Tomorrow’s kids — in addition to facing the usual natural disasters that come with adolescence — will be confronted with the multichannel, always-on, upsettingly viral slings and arrows of bullies. Although Alexandra Wallace is a far cry from the worst of bullies, the whole incident left me feeling depressed about the future.
Wallace may be a fool and a boor, but a bully? Bullies shames others to gain power or slam them up against walls to take their lunch money. Wallace didn’t threaten anyone; she didn’t intimidate anyone; she didn’t ruin anyone’s life. At worst, she’s offended people and made them cry, something she’s suffered and apologized for profusely.
That college kids say dumb things on the Internet is a regrettable part of life. That others threaten and bully college students for this behavior is a lamentable one. That seemingly respectable news organizations think its the dumb college kid who is the bully in all this, not the Internet hordes who expose, belittle, and drive them into hiding…well, I haven’t found the right word for that yet.
* As Apollo has previously noted, an adjective that could equally apply to Russians, Chinese, Afghanis, and Japanese peoples is remarkably useless.
From the Daily Bruin:
“If she’s received a death threat, I find that as deplorable as her original YouTube video. If this is the response of students on campus, we’ve got a lot of work to do,” said Robert Naples, associate vice chancellor and dean of students.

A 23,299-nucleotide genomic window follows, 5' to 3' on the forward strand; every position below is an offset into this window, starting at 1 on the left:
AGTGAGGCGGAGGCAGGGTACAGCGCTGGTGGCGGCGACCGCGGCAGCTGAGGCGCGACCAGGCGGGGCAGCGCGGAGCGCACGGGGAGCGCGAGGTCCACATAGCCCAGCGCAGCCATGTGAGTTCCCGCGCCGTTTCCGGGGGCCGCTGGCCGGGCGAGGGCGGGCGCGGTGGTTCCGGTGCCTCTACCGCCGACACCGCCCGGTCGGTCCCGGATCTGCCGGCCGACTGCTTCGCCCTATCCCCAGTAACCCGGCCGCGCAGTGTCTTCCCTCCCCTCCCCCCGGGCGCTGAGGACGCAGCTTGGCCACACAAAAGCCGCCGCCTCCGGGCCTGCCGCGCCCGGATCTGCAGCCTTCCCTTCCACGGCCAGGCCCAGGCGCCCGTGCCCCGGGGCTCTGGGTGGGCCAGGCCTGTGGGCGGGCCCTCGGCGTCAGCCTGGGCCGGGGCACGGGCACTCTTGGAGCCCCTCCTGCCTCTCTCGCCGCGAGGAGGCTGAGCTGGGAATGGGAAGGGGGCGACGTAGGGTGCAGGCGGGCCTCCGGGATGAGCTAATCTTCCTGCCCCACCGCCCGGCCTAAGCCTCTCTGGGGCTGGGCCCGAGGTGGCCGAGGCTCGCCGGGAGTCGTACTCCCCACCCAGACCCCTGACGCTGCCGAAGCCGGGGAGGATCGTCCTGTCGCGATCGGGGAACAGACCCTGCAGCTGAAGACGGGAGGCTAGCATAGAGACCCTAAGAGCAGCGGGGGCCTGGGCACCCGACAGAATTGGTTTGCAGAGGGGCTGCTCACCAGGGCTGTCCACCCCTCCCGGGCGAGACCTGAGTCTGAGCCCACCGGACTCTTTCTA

“As deplorable.” Good grief.
Tom posted this at 12:05 PM CDT on Saturday, March 26th, 2011 as Uncategorized
An enjoyable and reasonably clever mystery, The Sherlockian is actually at its best when the action stops and its characters stop to talk about their shared obsession: Sherlock Holmes. For a few moments, the novel has something to say about fame and literature before it reverts to its competent, but paint-by-the-numbers, plot.
Moore switches constantly between two connected stories. In the present-day, amateur Holmes scholar Harold White tries to solve the murder of a fellow "Sherlockian," killed the day before he was to reveal the contents of a missing diary of Sir Arthur Conan Doyle, lost for over a century. The second concerns the events described in that lost journal, as Conan Doyle works to solve another murder with the aid of Bram Stoker. It’s a clever premise, rewarding to anyone familiar either with Holmes stories or geeky societies in general.
The novel suffers from having a set of predictable and overly-familiar characters. Harold is an Everynerd, a late 20-something who needs a chance to prove himself, preferably to the attractive and mysterious reporter who — conveniently for both him and the plot — tags along during his investigations. The problem is less pronounced in the Conan Doyle time-line, but still present.
Recommended as a light read, especially for Holmes enthusiasts.
I appreciate that in making the CRZ, a “sports hybrid,” Honda would have to make some performance compromises. They seem to have done a competent job, which will probably disappoint anyone interested in real performance.